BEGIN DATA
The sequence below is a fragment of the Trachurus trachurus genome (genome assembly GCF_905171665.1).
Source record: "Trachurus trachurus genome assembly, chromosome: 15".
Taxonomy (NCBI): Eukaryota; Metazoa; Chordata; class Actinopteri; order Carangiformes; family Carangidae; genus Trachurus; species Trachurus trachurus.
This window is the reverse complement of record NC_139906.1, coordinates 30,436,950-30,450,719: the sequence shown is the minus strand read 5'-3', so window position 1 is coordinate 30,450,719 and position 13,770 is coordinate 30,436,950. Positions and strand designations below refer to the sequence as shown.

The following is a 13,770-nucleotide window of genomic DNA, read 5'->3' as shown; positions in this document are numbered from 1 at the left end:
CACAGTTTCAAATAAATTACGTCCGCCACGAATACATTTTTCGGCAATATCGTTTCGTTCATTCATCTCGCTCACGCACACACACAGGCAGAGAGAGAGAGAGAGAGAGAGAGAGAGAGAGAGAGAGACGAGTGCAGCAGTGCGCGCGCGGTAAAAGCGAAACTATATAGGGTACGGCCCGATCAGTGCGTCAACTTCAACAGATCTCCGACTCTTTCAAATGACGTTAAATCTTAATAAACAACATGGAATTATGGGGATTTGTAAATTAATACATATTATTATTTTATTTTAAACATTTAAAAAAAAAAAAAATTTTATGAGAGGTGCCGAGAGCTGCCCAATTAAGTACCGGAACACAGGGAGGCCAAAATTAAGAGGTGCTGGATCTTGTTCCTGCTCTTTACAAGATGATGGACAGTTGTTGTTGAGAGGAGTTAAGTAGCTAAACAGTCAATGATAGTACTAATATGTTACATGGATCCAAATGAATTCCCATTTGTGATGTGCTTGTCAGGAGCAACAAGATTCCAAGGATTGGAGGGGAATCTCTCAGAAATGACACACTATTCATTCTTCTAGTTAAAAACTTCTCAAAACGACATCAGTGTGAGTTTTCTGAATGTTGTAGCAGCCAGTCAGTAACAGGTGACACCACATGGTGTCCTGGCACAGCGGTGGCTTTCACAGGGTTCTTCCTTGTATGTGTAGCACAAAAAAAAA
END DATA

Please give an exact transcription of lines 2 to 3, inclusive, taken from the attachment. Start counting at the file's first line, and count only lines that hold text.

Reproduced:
Source record: "Trachurus trachurus genome assembly, chromosome: 15".
Taxonomy (NCBI): Eukaryota; Metazoa; Chordata; class Actinopteri; order Carangiformes; family Carangidae; genus Trachurus; species Trachurus trachurus.